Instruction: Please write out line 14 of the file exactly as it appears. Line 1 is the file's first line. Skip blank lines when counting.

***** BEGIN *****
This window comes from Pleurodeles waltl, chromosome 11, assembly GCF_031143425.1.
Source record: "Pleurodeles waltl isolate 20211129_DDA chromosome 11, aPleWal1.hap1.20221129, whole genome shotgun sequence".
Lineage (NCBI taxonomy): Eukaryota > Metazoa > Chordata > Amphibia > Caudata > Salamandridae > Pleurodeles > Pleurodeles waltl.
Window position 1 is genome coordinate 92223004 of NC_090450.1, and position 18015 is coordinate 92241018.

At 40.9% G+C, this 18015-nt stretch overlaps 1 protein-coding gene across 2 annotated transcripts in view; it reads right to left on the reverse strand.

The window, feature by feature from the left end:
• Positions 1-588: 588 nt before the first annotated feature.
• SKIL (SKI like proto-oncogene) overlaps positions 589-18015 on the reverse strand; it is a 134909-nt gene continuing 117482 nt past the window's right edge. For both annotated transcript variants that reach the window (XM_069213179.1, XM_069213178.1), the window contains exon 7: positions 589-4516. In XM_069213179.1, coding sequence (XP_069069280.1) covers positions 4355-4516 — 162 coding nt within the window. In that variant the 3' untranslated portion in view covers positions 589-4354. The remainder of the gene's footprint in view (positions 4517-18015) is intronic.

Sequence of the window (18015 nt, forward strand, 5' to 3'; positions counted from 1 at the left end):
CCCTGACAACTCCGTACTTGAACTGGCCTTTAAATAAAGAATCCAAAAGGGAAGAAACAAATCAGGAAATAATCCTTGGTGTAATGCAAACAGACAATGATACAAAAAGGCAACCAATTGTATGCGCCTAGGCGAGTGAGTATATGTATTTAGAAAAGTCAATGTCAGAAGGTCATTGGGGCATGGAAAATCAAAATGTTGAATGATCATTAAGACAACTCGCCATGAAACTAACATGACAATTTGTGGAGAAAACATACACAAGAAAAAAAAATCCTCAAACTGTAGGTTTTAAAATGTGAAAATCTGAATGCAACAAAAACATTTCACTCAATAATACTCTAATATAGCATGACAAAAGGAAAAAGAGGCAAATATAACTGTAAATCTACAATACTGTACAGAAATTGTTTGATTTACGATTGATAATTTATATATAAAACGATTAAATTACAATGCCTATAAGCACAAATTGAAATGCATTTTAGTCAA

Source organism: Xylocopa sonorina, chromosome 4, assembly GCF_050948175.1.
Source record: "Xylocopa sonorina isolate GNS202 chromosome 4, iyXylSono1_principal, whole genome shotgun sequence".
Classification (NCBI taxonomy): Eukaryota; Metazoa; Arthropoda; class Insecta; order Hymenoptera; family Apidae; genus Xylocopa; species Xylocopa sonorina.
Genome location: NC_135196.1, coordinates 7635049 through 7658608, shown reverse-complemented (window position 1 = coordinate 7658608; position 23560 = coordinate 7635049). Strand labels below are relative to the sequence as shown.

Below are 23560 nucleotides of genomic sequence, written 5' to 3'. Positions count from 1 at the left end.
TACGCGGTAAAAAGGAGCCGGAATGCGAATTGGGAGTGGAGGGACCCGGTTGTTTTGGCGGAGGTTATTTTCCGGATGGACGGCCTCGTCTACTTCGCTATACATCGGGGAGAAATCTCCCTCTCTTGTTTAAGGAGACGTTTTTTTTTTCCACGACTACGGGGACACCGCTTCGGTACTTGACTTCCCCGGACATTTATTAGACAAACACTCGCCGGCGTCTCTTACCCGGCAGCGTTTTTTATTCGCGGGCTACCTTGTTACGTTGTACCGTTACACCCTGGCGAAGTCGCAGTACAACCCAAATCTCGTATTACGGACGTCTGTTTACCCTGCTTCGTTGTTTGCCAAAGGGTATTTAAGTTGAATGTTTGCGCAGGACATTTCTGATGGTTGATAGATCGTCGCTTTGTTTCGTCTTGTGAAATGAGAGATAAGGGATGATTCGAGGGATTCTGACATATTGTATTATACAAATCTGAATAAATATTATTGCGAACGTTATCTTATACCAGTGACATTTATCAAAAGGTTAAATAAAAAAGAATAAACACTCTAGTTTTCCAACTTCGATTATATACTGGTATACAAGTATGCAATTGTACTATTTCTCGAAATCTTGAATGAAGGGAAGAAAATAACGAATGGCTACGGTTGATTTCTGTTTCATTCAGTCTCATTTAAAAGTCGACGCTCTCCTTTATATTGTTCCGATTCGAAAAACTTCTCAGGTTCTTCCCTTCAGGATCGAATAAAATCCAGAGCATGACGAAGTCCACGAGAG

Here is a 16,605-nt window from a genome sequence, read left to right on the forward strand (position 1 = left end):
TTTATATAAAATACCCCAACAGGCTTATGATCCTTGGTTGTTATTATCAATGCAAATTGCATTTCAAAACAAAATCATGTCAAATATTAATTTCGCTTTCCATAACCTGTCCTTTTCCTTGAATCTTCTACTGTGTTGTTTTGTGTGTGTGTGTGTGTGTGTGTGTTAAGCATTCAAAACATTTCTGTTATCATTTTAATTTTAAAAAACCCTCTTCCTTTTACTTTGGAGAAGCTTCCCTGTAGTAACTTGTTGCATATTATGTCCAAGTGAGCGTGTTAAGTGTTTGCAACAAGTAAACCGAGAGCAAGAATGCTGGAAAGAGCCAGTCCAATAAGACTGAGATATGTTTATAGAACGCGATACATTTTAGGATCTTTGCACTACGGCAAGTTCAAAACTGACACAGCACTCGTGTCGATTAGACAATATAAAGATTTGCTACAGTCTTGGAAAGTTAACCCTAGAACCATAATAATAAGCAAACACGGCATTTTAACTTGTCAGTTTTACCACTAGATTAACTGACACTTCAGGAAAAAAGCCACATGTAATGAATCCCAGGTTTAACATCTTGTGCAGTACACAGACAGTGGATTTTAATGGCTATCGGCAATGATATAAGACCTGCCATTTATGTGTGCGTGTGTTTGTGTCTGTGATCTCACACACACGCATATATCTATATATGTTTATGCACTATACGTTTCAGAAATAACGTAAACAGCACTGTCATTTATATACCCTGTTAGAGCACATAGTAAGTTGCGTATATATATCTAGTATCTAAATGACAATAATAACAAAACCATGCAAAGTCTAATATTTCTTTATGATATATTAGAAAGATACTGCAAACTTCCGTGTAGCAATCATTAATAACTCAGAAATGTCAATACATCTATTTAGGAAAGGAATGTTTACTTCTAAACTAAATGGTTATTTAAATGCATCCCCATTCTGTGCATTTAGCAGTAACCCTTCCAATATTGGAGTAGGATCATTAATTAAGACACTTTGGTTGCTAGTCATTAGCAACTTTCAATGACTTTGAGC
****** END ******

Genome location: NC_135196.1, coordinates 7635049 through 7658608, shown reverse-complemented (window position 1 = coordinate 7658608; position 23560 = coordinate 7635049). Strand labels below are relative to the sequence as shown.